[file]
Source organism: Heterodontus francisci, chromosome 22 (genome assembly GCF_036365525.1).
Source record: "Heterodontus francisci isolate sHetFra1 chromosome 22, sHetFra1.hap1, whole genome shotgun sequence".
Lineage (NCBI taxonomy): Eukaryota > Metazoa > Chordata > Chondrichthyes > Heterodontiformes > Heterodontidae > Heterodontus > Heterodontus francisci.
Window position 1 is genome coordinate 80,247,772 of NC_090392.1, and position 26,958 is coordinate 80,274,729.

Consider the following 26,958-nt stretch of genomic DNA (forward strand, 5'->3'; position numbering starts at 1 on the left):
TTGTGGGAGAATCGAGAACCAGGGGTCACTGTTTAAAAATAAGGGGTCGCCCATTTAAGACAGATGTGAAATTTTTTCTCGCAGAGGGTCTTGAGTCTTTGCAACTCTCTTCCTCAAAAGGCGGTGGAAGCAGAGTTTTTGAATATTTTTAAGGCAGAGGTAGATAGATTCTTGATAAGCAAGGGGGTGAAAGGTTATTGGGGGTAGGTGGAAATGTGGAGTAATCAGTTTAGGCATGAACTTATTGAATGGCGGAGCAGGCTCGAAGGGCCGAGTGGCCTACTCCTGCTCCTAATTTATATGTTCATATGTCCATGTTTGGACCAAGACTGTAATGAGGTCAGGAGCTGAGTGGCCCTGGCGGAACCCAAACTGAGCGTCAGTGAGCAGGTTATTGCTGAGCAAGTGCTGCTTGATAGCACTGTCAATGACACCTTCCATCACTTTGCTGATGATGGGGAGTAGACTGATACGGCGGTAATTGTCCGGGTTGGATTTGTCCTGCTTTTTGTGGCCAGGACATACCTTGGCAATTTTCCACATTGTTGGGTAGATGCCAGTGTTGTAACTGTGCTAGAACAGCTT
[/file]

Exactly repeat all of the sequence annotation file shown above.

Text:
Source organism: Heterodontus francisci, chromosome 22 (genome assembly GCF_036365525.1).
Source record: "Heterodontus francisci isolate sHetFra1 chromosome 22, sHetFra1.hap1, whole genome shotgun sequence".
Lineage (NCBI taxonomy): Eukaryota > Metazoa > Chordata > Chondrichthyes > Heterodontiformes > Heterodontidae > Heterodontus > Heterodontus francisci.
Window position 1 is genome coordinate 80,247,772 of NC_090392.1, and position 26,958 is coordinate 80,274,729.

Consider the following 26,958-nt stretch of genomic DNA (forward strand, 5'->3'; position numbering starts at 1 on the left):
TTGTGGGAGAATCGAGAACCAGGGGTCACTGTTTAAAAATAAGGGGTCGCCCATTTAAGACAGATGTGAAATTTTTTCTCGCAGAGGGTCTTGAGTCTTTGCAACTCTCTTCCTCAAAAGGCGGTGGAAGCAGAGTTTTTGAATATTTTTAAGGCAGAGGTAGATAGATTCTTGATAAGCAAGGGGGTGAAAGGTTATTGGGGGTAGGTGGAAATGTGGAGTAATCAGTTTAGGCATGAACTTATTGAATGGCGGAGCAGGCTCGAAGGGCCGAGTGGCCTACTCCTGCTCCTAATTTATATGTTCATATGTCCATGTTTGGACCAAGACTGTAATGAGGTCAGGAGCTGAGTGGCCCTGGCGGAACCCAAACTGAGCGTCAGTGAGCAGGTTATTGCTGAGCAAGTGCTGCTTGATAGCACTGTCAATGACACCTTCCATCACTTTGCTGATGATGGGGAGTAGACTGATACGGCGGTAATTGTCCGGGTTGGATTTGTCCTGCTTTTTGTGGCCAGGACATACCTTGGCAATTTTCCACATTGTTGGGTAGATGCCAGTGTTGTAACTGTGCTAGAACAGCTT